This book chapter from the Brookings Institution Press reports study findings suggesting that demographic ‘youth bulges’ may provide both a motive and an opportunity for political violence. These bulges increase the risk of internal armed conflict, terrorism, and rioting, but the conditions under which they are most volatile seem to differ. Bulges appear to particularly increase the risk of terrorism and riots under conditions of educational and economic stress, but to provide greater opportunities for armed conflict in autocracies and greater motives in democracies.
Recently, youth bulges have become a popular explanation for instability in the Arab world and for international terrorist network recruitment. While the literature focuses on spontaneous and low intensity unrest, historically youth bulges, in conjunction with rapid urbanisation, have been an important contributor to political violence, especially in contexts of unemployment and poverty.
- Large youth cohorts reduce recruitment costs for rebel organisations through an abundant supply of labour. This is particularly the case when the benefits from joining are greater than alternative income-earning opportunities.
- If young people have limited opportunities beyond unemployment and poverty, they are more likely to join a rebellion as frustrations mount. Socio-economic problems provide fertile ground for terrorist recruitment.
- Prevailing unemployment among highly educated youth populations can cause frustration and grievances. High unemployment among educated youth is one of the most destabilising and violent socio-political phenomena in any regime.
The existence of youth bulges significantly increases the risk of conflict. However, there has been no thorough review of government programmes aimed at mitigating the security risk posed by youth bulges. More research is therefore required on youth bulges, political violence and remedial policies, particularly in regards to urban settings. The following policy implications should be considered:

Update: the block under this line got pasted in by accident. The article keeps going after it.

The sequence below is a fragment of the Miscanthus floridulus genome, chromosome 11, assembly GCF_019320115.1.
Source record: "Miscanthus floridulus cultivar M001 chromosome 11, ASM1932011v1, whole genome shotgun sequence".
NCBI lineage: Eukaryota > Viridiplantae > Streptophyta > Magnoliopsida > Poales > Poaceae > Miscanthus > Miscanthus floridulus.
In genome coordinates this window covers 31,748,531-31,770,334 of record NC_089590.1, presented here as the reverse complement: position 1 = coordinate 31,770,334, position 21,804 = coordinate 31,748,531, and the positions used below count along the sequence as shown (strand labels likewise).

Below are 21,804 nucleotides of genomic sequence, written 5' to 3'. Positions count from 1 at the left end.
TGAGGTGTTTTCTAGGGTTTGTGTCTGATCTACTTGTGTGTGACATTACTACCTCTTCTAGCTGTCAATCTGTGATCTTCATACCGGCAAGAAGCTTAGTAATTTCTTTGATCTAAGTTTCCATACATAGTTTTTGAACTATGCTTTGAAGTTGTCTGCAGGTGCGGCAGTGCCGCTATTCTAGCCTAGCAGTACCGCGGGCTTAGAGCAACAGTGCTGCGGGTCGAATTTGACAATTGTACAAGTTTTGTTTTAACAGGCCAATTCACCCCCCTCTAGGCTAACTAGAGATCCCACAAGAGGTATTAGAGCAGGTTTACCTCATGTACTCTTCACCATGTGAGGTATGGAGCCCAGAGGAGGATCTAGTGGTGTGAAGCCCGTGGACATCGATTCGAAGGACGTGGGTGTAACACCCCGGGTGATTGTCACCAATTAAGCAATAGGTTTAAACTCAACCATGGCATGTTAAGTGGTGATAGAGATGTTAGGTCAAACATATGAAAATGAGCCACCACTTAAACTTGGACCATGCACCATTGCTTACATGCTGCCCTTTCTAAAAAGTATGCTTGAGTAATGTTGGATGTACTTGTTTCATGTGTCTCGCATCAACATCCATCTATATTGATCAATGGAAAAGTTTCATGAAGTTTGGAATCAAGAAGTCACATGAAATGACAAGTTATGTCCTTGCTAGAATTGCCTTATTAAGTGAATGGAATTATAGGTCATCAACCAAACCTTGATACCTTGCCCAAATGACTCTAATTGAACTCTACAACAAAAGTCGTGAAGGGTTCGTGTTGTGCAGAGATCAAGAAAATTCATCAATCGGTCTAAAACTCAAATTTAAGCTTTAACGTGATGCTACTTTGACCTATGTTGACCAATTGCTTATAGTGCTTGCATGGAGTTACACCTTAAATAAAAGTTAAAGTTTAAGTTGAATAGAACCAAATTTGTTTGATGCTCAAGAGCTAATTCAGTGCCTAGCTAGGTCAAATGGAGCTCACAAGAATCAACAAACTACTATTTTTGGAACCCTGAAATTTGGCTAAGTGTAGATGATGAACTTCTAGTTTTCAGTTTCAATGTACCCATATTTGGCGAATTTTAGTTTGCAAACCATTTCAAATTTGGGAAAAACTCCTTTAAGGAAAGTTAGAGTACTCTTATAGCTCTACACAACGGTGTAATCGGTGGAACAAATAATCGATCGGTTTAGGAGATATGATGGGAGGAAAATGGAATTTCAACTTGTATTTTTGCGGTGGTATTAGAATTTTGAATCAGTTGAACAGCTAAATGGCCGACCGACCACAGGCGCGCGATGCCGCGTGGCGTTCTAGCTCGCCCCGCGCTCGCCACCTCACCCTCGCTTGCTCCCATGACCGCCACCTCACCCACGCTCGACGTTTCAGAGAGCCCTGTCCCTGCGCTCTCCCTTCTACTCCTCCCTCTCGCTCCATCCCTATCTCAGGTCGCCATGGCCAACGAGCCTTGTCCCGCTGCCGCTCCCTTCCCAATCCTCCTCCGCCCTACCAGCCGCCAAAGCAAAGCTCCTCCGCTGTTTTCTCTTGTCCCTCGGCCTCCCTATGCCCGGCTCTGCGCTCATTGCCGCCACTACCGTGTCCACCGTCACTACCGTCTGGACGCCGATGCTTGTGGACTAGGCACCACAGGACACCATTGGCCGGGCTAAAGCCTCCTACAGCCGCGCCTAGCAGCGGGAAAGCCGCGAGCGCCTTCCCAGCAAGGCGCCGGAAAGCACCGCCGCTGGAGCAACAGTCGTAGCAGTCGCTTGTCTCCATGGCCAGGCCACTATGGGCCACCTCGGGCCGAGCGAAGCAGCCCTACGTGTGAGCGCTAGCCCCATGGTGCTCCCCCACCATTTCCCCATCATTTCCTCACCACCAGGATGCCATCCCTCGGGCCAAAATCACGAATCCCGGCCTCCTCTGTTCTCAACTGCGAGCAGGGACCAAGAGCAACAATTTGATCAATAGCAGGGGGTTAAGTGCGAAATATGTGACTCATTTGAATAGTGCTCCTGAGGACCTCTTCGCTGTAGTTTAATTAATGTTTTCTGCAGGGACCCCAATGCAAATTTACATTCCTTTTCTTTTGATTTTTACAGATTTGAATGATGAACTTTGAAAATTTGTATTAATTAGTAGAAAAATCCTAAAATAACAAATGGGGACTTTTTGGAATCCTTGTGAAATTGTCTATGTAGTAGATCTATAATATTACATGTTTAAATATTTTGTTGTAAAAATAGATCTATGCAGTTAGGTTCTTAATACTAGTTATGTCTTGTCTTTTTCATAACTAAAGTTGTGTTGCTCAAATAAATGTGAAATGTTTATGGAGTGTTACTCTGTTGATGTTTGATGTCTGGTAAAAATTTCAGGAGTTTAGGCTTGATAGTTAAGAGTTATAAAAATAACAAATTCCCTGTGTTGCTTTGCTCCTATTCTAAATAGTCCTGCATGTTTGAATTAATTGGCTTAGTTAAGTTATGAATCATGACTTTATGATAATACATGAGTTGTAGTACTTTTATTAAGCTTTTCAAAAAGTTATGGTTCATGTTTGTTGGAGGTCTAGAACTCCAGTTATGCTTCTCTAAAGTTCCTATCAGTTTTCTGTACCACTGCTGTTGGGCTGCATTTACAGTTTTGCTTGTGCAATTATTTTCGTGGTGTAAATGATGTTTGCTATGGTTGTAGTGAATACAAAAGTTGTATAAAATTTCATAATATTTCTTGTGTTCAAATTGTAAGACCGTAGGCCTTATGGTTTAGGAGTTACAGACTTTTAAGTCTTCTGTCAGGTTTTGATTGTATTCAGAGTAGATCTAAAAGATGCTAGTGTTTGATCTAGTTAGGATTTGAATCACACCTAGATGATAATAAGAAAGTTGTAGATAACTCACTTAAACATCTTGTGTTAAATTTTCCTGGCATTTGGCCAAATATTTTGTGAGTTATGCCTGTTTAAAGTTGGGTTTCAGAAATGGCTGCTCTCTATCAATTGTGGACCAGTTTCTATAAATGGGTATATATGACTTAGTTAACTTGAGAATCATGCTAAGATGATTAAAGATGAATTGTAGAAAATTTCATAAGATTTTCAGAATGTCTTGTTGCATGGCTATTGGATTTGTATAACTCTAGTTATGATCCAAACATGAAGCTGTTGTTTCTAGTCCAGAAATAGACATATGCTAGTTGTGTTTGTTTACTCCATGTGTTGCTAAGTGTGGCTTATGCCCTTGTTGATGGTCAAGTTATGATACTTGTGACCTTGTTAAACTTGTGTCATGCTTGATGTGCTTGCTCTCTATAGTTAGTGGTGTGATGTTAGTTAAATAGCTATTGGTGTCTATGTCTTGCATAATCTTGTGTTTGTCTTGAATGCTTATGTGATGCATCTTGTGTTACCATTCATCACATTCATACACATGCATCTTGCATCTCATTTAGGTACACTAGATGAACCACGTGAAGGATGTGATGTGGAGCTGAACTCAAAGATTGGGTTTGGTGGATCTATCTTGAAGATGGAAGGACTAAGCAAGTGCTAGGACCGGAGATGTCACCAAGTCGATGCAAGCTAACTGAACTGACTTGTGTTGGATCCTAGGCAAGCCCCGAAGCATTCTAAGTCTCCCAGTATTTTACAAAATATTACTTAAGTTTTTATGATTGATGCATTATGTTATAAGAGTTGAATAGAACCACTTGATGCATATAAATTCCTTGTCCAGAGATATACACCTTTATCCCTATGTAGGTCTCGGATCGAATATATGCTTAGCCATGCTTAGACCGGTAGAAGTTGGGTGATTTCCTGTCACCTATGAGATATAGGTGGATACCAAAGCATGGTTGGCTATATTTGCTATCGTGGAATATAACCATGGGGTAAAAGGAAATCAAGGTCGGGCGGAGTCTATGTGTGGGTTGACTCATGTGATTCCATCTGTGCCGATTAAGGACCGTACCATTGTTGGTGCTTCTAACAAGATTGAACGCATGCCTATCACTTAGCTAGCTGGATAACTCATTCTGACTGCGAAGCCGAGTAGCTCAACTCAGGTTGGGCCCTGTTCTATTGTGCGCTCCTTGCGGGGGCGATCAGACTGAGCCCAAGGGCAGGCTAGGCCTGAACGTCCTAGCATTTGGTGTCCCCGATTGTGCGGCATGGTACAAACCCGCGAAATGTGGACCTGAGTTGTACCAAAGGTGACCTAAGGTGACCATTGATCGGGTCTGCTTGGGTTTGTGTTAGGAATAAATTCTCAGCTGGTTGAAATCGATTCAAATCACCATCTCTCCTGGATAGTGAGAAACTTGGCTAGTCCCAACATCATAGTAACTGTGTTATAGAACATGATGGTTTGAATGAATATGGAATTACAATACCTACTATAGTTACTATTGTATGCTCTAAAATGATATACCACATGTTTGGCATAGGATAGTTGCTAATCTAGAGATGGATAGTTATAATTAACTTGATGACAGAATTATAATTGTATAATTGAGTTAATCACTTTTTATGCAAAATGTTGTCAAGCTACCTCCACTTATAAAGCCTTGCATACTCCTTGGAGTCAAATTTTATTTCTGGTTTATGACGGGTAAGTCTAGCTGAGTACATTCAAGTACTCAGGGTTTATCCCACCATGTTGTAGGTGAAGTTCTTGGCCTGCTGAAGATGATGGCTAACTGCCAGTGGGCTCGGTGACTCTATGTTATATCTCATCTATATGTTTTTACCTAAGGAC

- Declining fertility means that the importance of youth bulges will fade in the next decade. When the relative numbers of dependents decrease, savings and opportunity will increase. Thus rebel labour will become more expensive as greater employment prospects are recognised.
- Caution should be taken in the Middle East, Africa and parts of Asia, where state will continue to experience a high youth ratio. Youth bulges pose a challenge to many Muslim governments, particularly regarding the increase in well educated young men with a lack of opportunity.
- The provision of employment and education opportunities for youth during times of economic decline needs to be a key focus. The employment situation of educated youth should be monitored as the security risk increases.
- Emigration can work as a safety valve in countries with large youth cohorts. If migration opportunities are limited and domestic initiatives are not in place, then the increased pressure from youth bulges will bring a higher risk of political violence.
See also author’s presentation on this subject.